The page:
Feeds

ScaleBase shatters MySQL for scalability

And glues it back together for speed

HP ProLiant Gen8: Integrated lifecycle automation

For both performance and capacity reasons, companies running large transaction processing systems, whether they are tickled directly by Web users or just end users working behind the company firewall, sometimes have to partition their production relational databases. This practice, called sharding, is a pain in the neck. Actually, it is several pains in the neck. And ScaleBase has some software unguents to cope with it.

ScaleBase is a startup founded in Israel and located now in Boston that is rolling out its first product, called the Database Load Balancer, out today. As the name suggests, it is a proxy server that sits in front of the actual database and in this case, the tool breaks a monolithic relational database into chunks and spreads it out across multiple physical servers. (That's the sharding part.)

Companies have been doing sharding for years, and it is a particularly popular technique for goosing the performance of databases working on very large servers or spread across many clustered nodes. However, if you shard your database, you have to basically rewrite the entire data access layer of a database management system – this is basically what Oracle Real Application Clusters, or RAC, does. Homegrown sharding algorithms often spread data over a fixed number of nodes, and reports and applications based on the database have to be tweaked to be aware of the shards. Backing up and tuning each database node also has to be done more or less by hand.

ScaleBase logo

The ScaleBase Database Load Balancer wants to trick those applications, backup programs, and report writers into thinking they are talking to one database even though they are legion. The automated sharding software is the brainchild of Doron Levari, currently the CEO at ScaleBase, and Liran Zelkha, vice president of business development. Levari has been a database administrator for 15 years, and ran Aluna, a database consulting firm that was eventually sold to Matrix, the largest system integrator in Israel. Zelkha has worked for a number of large-scale database and cloud projects and kept running into the same issues of performance and scalability.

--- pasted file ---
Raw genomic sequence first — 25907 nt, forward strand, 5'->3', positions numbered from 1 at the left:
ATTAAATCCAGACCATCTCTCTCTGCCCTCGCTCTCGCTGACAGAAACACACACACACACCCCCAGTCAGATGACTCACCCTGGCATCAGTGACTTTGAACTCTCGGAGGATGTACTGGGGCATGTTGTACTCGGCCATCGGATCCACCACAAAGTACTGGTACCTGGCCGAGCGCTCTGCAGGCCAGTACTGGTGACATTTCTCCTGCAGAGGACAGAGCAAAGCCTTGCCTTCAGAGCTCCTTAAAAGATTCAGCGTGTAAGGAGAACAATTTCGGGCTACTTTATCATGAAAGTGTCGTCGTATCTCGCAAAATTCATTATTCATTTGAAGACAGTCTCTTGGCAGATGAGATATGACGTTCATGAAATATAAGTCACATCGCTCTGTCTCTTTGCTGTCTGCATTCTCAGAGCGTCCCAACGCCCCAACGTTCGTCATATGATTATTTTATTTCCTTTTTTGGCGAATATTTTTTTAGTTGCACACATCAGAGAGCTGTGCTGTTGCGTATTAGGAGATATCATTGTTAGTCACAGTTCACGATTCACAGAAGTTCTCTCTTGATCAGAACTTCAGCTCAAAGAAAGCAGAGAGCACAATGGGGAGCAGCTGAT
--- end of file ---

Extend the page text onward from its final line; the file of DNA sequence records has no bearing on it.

"The third time we wrote a sharding layer for a customer, we knew we were on to something," Zelkha tells El Reg with a laugh.

The Database Load Balancer looks exactly like a MySQL or Oracle database would at the network level to any application. But it shards the database across multiple nodes, and does so automatically. The database proxy then accepts SQL commands and depending on what those commands are, it either runs the query against the appropriate subset of the database or across all the shards at once. You don't have to change one line of your application code, but you may have to work out a different license with your database vendor.

The Database Load Balancer is packaged up in a virtual machine that is compatible with Amazon's EC2 compute cloud (that's where the 500 beta testers have been playing around with it since it quietly went into beta in January) as well as VMware's ESXi hypervisor. The database shards themselves can be run inside virtual machines or on bare metal, the Database Load Balancer doesn't care. Each node of the ScaleBase tool can manage from 8 to 12 database nodes, according to Zelkha, and the server running the Database Load Balancer is "nothing too fancy", just a two-socket machine with four-core x64 processors and 16GB of memory doing the trick.

MySQL is just a start